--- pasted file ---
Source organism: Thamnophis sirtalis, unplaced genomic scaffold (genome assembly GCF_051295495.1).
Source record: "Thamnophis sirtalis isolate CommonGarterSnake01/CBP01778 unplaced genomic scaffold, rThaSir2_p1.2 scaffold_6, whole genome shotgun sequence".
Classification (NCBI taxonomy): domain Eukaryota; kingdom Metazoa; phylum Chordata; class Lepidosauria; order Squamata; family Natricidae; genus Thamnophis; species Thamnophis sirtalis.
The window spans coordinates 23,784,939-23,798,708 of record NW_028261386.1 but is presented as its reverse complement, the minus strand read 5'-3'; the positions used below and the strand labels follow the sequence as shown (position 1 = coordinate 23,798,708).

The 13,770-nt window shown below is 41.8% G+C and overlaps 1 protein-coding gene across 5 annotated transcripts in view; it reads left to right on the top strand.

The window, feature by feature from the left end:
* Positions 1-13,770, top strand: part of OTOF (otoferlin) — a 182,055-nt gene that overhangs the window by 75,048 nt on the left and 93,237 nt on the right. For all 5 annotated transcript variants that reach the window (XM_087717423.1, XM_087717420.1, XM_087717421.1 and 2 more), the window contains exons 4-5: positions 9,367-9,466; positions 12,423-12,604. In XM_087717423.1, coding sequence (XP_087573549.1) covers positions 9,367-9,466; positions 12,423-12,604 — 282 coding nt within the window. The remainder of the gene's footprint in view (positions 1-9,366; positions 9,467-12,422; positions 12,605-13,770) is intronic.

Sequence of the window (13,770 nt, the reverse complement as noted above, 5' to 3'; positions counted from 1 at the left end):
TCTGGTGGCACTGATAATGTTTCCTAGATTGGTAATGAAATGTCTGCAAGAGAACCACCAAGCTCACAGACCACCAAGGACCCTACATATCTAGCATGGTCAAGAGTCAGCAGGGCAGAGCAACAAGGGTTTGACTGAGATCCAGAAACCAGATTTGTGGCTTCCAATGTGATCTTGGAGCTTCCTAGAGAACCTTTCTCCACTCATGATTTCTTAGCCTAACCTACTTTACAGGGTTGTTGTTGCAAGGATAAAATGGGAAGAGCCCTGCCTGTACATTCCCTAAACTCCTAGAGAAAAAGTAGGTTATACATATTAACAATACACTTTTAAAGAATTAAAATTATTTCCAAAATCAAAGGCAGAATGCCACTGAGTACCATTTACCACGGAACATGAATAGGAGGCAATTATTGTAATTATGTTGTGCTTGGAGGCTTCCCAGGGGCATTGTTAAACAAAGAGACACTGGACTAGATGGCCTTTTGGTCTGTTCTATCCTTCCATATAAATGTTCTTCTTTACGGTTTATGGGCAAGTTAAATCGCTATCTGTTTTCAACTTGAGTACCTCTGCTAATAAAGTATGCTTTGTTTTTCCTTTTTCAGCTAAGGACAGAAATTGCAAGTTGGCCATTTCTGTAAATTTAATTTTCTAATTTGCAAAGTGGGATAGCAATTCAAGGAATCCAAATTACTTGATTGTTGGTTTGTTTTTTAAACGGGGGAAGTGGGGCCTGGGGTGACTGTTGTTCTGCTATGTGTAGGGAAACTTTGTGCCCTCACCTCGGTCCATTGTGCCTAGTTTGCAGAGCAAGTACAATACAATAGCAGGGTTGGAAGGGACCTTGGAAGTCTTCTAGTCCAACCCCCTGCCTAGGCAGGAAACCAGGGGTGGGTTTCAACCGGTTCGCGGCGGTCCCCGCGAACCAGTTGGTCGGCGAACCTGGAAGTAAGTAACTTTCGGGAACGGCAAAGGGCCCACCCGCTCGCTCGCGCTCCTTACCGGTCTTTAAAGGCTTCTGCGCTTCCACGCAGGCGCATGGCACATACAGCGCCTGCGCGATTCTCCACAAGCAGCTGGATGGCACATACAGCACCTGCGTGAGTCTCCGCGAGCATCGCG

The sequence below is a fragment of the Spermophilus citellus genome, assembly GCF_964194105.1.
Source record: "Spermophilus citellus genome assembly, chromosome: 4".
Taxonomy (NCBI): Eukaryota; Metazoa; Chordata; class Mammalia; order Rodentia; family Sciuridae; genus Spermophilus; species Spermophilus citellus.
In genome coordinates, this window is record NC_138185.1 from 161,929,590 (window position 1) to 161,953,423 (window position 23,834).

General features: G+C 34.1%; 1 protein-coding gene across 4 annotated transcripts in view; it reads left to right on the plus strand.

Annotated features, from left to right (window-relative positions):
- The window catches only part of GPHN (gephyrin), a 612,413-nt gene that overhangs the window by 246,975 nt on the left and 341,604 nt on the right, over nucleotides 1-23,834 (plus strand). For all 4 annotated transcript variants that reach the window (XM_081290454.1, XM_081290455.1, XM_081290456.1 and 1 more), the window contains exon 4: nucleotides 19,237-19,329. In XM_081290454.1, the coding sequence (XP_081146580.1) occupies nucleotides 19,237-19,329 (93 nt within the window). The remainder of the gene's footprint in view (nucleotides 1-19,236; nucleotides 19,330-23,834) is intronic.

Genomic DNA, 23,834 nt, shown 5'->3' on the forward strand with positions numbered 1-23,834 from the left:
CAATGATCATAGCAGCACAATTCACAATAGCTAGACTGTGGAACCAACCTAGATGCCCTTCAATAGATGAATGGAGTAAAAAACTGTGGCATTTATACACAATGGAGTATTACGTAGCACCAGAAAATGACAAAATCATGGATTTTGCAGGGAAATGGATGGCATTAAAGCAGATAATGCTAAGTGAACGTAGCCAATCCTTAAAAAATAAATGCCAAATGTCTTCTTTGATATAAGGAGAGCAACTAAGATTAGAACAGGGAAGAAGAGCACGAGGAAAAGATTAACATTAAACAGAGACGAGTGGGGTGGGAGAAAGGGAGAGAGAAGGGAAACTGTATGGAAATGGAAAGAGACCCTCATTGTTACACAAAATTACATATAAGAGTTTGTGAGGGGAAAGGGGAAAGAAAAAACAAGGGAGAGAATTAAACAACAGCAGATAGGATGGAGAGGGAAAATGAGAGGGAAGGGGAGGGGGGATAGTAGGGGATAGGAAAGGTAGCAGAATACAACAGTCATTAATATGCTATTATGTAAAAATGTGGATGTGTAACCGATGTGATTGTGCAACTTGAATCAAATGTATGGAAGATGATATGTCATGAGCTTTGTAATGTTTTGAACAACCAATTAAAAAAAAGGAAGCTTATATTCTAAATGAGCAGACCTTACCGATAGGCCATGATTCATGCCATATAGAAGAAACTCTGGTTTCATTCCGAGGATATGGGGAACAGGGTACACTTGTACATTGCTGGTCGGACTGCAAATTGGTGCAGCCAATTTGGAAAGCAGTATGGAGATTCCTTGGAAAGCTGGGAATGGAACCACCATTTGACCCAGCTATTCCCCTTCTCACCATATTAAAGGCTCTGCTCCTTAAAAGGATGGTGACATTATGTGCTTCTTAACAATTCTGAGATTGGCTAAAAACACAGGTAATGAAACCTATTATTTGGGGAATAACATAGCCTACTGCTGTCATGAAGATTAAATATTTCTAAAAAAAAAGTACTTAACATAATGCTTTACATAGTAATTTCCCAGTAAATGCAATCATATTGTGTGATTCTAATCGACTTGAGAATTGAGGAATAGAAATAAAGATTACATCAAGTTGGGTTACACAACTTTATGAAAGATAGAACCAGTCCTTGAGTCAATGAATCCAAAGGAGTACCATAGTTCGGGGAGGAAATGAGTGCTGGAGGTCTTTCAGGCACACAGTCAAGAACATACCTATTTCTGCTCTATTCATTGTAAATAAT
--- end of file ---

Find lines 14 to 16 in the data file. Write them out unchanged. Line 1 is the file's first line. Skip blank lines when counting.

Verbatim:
General features: G+C 34.1%; 1 protein-coding gene across 4 annotated transcripts in view; it reads left to right on the plus strand.

Annotated features, from left to right (window-relative positions):
- The window catches only part of GPHN (gephyrin), a 612,413-nt gene that overhangs the window by 246,975 nt on the left and 341,604 nt on the right, over nucleotides 1-23,834 (plus strand). For all 4 annotated transcript variants that reach the window (XM_081290454.1, XM_081290455.1, XM_081290456.1 and 1 more), the window contains exon 4: nucleotides 19,237-19,329. In XM_081290454.1, the coding sequence (XP_081146580.1) occupies nucleotides 19,237-19,329 (93 nt within the window). The remainder of the gene's footprint in view (nucleotides 1-19,236; nucleotides 19,330-23,834) is intronic.